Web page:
"The Greater Good," a political motto that's made its way into the pop lexicon, is mindlessly repeated by the rural folk in Hot Fuzz. Edgar Wright follows up his living-dead comedy Shaun of the Dead with material about assimilation that could easily make another zombie movie.
This time it's a take on the bombastic US buddy cop genre. As London cop Nicholas Angel (Simon Pegg) is moved to the country region of Sandford, his faith in law as a moral identity finds its equal in the townsfolks' own programming. While kicking minors out of a local pub, Nicholas meets his idiotic new partner Danny (Nick Frost). The two begin investigating a rash of violent deaths their superiors insist are accidental.
Hot Fuzz is more comfortable as a play on action films than it is as social satire. Danny's obsession with Point Break and Bad Boys 2 has Wright restaging scenes from those films. But the references aren't really mocking: Hot Fuzz has enough insight into the Bruckheimer action template to know these movies are more often aware of their absurdity than detractors care to realize. In Point Break, director Kathryn Bigelow gave the genre one of its benchmark pop impressions. And Bad Boys 2, though barely worth justifying, is Team America: World Police before it was sold as a parody.
But Hot Fuzz's setback is that its intelligence and intentions (and drawn-out pacing) don't lead to a consistently funny movie. The commendable approach of not reducing the film to a string of gags had more successful results in Shaun of the Dead. With Hot Fuzz, it's the appeal of the central characters that makes its discoveries worth the wait.
A joke at the end of Hot Fuzz has children recording a man being wheeled off on a stretcher with their cell phone cameras. Vacancy is similarly attuned to the mainstream craving for real-life violence. Morons demanding an internet video leak of Steve Irwin being killed, making light of their part in Anna Nicole Smith's destruction of herself and then feeding Cho Seung-hui's narcissism, is evidence that our accepted Culture of Celebrity is also a Culture of Death.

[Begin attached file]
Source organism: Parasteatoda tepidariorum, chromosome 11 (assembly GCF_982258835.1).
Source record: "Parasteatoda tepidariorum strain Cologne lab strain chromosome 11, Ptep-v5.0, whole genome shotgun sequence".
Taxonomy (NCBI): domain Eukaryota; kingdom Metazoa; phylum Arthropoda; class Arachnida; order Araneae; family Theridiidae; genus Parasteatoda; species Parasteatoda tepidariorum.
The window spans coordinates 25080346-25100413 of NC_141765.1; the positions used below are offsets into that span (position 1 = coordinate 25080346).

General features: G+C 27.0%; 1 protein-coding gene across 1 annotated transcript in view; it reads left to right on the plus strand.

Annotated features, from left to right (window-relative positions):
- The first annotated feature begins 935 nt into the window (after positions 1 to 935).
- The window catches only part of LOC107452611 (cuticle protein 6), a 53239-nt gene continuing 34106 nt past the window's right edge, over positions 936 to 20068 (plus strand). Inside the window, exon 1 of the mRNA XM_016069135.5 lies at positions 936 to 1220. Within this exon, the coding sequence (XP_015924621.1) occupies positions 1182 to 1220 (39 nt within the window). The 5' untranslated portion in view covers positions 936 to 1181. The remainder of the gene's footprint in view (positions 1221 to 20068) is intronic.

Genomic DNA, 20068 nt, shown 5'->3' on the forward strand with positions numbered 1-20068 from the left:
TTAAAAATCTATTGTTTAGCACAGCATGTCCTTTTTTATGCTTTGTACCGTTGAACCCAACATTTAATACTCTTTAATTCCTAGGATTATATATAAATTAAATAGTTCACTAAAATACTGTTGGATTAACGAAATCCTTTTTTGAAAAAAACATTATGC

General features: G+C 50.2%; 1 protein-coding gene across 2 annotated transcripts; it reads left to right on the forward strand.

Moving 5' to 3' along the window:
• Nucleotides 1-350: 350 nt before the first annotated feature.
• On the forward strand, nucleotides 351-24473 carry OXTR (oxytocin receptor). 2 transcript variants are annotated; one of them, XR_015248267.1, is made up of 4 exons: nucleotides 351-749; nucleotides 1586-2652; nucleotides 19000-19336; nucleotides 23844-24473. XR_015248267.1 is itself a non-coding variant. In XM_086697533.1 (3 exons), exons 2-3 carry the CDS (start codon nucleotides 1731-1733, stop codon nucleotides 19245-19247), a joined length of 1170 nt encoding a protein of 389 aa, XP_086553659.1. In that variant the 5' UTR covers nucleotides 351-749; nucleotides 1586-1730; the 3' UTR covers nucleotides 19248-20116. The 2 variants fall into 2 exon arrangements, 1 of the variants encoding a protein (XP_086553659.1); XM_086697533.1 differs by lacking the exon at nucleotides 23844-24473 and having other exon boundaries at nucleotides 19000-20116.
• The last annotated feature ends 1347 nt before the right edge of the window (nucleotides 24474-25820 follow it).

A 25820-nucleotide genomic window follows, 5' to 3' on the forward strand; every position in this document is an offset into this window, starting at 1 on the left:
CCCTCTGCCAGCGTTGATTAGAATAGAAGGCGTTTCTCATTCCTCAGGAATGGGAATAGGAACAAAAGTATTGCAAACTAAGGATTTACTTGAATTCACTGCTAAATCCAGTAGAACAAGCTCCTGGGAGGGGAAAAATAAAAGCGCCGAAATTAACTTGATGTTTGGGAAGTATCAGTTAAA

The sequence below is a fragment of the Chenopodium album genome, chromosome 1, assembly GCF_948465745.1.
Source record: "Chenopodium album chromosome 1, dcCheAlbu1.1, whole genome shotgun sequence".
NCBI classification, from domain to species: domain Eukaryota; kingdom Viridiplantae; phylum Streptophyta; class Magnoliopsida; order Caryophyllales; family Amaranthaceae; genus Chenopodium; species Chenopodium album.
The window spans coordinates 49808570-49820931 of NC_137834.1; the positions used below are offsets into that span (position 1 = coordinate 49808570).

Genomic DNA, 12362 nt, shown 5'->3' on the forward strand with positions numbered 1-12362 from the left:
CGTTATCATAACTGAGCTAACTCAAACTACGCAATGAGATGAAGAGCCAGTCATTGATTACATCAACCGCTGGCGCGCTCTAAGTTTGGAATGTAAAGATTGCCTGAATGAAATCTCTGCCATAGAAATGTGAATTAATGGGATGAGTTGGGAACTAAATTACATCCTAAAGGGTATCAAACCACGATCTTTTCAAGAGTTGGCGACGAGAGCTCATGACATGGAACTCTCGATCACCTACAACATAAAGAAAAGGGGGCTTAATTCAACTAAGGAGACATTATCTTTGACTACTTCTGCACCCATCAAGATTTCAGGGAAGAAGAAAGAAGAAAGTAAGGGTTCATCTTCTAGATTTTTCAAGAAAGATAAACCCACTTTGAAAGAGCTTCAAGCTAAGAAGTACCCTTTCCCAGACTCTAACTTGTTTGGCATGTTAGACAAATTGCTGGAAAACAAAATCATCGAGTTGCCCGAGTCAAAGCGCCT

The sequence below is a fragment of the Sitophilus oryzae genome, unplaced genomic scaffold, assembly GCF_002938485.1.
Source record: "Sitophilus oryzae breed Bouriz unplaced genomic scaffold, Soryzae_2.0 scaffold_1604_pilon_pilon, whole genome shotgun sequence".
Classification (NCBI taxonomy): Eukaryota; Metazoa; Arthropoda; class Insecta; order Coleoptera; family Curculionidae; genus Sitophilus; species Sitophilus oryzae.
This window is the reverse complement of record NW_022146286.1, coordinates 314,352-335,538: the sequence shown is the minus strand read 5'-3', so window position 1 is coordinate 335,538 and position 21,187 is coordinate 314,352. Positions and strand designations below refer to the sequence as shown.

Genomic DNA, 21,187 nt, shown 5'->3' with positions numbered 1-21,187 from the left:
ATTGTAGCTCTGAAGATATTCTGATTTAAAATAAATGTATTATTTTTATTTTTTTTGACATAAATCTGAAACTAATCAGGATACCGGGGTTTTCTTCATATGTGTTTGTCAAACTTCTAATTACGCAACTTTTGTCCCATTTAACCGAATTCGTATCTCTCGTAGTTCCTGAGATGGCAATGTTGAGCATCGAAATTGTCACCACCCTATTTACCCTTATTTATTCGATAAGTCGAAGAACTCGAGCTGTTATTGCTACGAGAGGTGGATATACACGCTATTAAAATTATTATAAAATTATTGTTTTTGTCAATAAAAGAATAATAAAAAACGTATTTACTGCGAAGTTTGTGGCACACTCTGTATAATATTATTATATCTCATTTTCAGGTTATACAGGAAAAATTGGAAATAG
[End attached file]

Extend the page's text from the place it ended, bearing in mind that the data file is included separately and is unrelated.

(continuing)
The soon-to-be-divorced couple of Amy and David Fox (Kate Beckinsale and Luke Wilson) wind up at the seedy Pinewood Motel when their car breaks down. It's here they discover they're the intended victims of the establishment's in-house snuff-film industry. Though Vacancy plays as gruesome horror in its own right, it's director Nimrod Antal's (Kontroll) criticism of how suffering has become the selling point in recent horror films. The anonymity of stars Beckinsale and Wilson is put to good use—everyday people trying to survive an institution's madness.
Like in Scorsese's Cape Fear, the horror element is an amplification of their marriage falling apart. Sure, the metaphor is extreme, but the characters and situation inform one another (something never achieved in the overrated Disturbia). Antal's noir sensibility, and references to Duel and Psycho (including a Saul Bass homage credit sequence), show a desire for sustained fear over quickly gratifying shocks. There are times when, even at 85 minutes, things get stretched too thin—especially when the witless dialogue becomes a main focus. And some good ideas, like a chase through the motel's claustrophobic tunnel system, don't meet their insane potential. But it's the simplicity of Antal's storytelling that gives Vacancy its grip.
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